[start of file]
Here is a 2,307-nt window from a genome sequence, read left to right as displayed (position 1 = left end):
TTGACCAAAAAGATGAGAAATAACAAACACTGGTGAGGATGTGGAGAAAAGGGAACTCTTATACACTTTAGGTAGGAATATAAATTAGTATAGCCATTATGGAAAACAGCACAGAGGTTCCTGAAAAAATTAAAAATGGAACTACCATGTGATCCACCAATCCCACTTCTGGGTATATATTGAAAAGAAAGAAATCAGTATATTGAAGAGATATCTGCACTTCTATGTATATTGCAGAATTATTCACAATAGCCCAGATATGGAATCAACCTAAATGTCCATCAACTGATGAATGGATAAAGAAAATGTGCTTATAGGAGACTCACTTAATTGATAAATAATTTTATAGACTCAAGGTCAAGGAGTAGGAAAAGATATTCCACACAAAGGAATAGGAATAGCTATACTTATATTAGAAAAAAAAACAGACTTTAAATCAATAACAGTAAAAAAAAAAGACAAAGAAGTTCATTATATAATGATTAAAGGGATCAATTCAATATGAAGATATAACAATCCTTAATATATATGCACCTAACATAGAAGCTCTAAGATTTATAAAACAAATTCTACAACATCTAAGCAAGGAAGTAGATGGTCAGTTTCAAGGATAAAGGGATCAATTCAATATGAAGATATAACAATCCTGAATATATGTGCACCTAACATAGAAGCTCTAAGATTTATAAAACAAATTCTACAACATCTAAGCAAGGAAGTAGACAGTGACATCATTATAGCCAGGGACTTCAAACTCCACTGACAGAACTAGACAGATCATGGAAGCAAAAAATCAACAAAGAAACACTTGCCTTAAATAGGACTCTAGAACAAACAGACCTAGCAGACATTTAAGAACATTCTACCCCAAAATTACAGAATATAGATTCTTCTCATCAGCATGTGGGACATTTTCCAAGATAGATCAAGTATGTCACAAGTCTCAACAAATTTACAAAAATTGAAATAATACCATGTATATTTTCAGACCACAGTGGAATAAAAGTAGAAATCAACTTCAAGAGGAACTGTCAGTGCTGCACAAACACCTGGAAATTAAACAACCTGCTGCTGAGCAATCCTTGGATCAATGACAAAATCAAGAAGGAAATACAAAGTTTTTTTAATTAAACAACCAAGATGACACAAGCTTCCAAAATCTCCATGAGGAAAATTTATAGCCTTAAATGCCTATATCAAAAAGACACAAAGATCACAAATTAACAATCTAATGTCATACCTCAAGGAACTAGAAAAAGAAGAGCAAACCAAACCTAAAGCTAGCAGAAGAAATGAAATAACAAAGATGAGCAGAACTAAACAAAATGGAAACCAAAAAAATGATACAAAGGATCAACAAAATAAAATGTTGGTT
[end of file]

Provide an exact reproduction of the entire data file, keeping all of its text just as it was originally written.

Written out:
Here is a 2,307-nt window from a genome sequence, read left to right as displayed (position 1 = left end):
TTGACCAAAAAGATGAGAAATAACAAACACTGGTGAGGATGTGGAGAAAAGGGAACTCTTATACACTTTAGGTAGGAATATAAATTAGTATAGCCATTATGGAAAACAGCACAGAGGTTCCTGAAAAAATTAAAAATGGAACTACCATGTGATCCACCAATCCCACTTCTGGGTATATATTGAAAAGAAAGAAATCAGTATATTGAAGAGATATCTGCACTTCTATGTATATTGCAGAATTATTCACAATAGCCCAGATATGGAATCAACCTAAATGTCCATCAACTGATGAATGGATAAAGAAAATGTGCTTATAGGAGACTCACTTAATTGATAAATAATTTTATAGACTCAAGGTCAAGGAGTAGGAAAAGATATTCCACACAAAGGAATAGGAATAGCTATACTTATATTAGAAAAAAAAACAGACTTTAAATCAATAACAGTAAAAAAAAAAGACAAAGAAGTTCATTATATAATGATTAAAGGGATCAATTCAATATGAAGATATAACAATCCTTAATATATATGCACCTAACATAGAAGCTCTAAGATTTATAAAACAAATTCTACAACATCTAAGCAAGGAAGTAGATGGTCAGTTTCAAGGATAAAGGGATCAATTCAATATGAAGATATAACAATCCTGAATATATGTGCACCTAACATAGAAGCTCTAAGATTTATAAAACAAATTCTACAACATCTAAGCAAGGAAGTAGACAGTGACATCATTATAGCCAGGGACTTCAAACTCCACTGACAGAACTAGACAGATCATGGAAGCAAAAAATCAACAAAGAAACACTTGCCTTAAATAGGACTCTAGAACAAACAGACCTAGCAGACATTTAAGAACATTCTACCCCAAAATTACAGAATATAGATTCTTCTCATCAGCATGTGGGACATTTTCCAAGATAGATCAAGTATGTCACAAGTCTCAACAAATTTACAAAAATTGAAATAATACCATGTATATTTTCAGACCACAGTGGAATAAAAGTAGAAATCAACTTCAAGAGGAACTGTCAGTGCTGCACAAACACCTGGAAATTAAACAACCTGCTGCTGAGCAATCCTTGGATCAATGACAAAATCAAGAAGGAAATACAAAGTTTTTTTAATTAAACAACCAAGATGACACAAGCTTCCAAAATCTCCATGAGGAAAATTTATAGCCTTAAATGCCTATATCAAAAAGACACAAAGATCACAAATTAACAATCTAATGTCATACCTCAAGGAACTAGAAAAAGAAGAGCAAACCAAACCTAAAGCTAGCAGAAGAAATGAAATAACAAAGATGAGCAGAACTAAACAAAATGGAAACCAAAAAAATGATACAAAGGATCAACAAAATAAAATGTTGGTT